Verklempt

Lately I’ve been as verklempt as this Bergdorf mannequin; minus the glamour. Enervated at work, fed up, really (if you happen to work in an office populated by gossips and hypochondriacal, litigious malingerers, a workplace operating on anarchy, then, well, you know what it’s like).

And so it goes. Most days, you put up with it. Some days, it’s just too much. It could always be worse, however.

Outside the office has its own issues, for instance. Look at this poor horse. The other day, near Central Park, one of his comrades keeled over and dropped dead in the street while pulling a hansom cab. A newscaster on CBS reported that the horse had begun its second career (i.e., hauling tourists in the park) at the ripe old age of 15. How old is that in people years?

The bad economy has trickled down into the four-legged world. Options are severely limited for everyone (except for a select 10% or so — mayor Mike Bloomberg, being one, who stays awake nights, I’d wager, pacing, trying to concoct a plan to drive out the “Occupy Wall Street” protestors from the city — it’s bad for business– Hello…take a look at the big picture. Unemployment, bank fraud, insider trading, hedge fund greed mongers — are bad for business.)

The question is: When we will be allowed to dream again without being dismissed as blithering idiots?

Not a lot of light at the end of this tunnel. Ask all the homeless people who live in it. Or those who spend the night in the 57 St./6th Ave. station. In the morning, when I climb up the stairs from the F-train subway platform to the station, seeing all these people lying on the concrete floor, with sleeping bags or bed rolls or less than that, human beings — I’m ashamed. Ashamed for the city, ashamed that I have unwittingly intruded upon the pseudo-privacy of these people, ashamed of a world imploding due to greed, that our country allows this to happen.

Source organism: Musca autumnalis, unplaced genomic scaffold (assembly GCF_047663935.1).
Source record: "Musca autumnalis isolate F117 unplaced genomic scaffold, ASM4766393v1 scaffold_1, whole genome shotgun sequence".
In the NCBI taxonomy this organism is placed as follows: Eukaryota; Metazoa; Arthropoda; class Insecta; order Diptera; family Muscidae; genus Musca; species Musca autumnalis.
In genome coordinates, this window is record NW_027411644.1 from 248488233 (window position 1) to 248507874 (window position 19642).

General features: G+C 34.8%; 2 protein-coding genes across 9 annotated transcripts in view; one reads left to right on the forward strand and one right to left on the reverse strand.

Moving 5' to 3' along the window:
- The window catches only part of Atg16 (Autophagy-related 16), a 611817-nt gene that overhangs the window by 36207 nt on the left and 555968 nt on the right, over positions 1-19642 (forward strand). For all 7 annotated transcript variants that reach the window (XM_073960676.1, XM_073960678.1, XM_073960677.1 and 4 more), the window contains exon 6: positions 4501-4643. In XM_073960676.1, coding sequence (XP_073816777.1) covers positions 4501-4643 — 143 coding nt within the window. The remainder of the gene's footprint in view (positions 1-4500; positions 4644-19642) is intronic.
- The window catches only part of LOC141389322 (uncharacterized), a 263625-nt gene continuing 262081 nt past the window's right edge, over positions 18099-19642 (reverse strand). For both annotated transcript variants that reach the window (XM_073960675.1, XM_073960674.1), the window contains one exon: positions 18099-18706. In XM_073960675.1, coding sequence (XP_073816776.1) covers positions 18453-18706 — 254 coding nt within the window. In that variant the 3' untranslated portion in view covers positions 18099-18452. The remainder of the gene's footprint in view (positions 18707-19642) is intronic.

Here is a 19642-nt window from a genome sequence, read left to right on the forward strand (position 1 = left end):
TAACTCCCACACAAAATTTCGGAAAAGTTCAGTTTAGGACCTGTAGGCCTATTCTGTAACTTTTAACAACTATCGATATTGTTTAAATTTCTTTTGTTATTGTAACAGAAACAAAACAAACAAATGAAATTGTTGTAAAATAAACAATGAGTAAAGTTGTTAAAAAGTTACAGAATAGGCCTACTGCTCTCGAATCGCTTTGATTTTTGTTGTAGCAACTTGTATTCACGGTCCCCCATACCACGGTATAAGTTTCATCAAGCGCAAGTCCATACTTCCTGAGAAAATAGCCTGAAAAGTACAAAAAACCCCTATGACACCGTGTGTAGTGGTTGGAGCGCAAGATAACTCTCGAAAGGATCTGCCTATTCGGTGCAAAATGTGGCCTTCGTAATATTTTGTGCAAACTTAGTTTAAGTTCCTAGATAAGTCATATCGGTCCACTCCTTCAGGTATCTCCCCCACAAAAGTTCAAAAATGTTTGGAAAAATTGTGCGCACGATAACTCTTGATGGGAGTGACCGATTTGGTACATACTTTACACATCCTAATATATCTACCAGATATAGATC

If I take the E train instead and get off at 53rd St. and 5th Ave., on any given morning I will see a terribly unfortunate, homeless man — in rags, shoeless, his swollen feet swathed in filthy bandages, a confused sad man, obviously mentally ill, sprawled on the same bench, gazing into space in kind of stupor, mumbling jibberish.

Yesterday, I thought, maybe I could buy him coffee.  There’s a Dunkin’ Donuts on the second level of the station. But I chickened out. I was afraid he might be uncontrollably insane or that I might scare him and he would lash out at me. It’s not exactly an unfounded fear.

But, this morning, I saw him and he was on the bench eating soup from a cardboard container. Someone was looking out for him. Again, I felt ashamed that I had chickened out the day before, but glad for him.

I left the station and walked down 5th Ave. and saw the skinny elderly woman I see almost every morning sitting in her usual spot, near Gucci, on the cold pavement with a piece of cardboard separating her from the concrete. She wears a hoodie and sits cross-legged. Avoiding eye-contact, she gazes at the sidewalk through her oversized glasses, her stringy gray hair loosely pulled back in a pony tail. A paper cup ready for coins is next to her feet. Usually, I drop something into it.

Every time I see her, I can’t help thinking, how did this happen to her? I think of my own mother. It breaks my heart.

The usual coffee truck with the Jersey guy proprietor doling out buttered rolls for a dollar was on the corner of 56th St. So I bought her a regular coffee. She  took it from me and placed the cup on the sidewalk next to her. I wondered if she would have preferred a dollar bill. Sadness is all around us. It’s easy to find. Lately, it takes some effort to locate the good stuff.

Heading toward my office, I crossed over 57th St. I happened to look down. This is what I saw.

 A heart carved into the sidewalk, shadowed by the Trump Tower.

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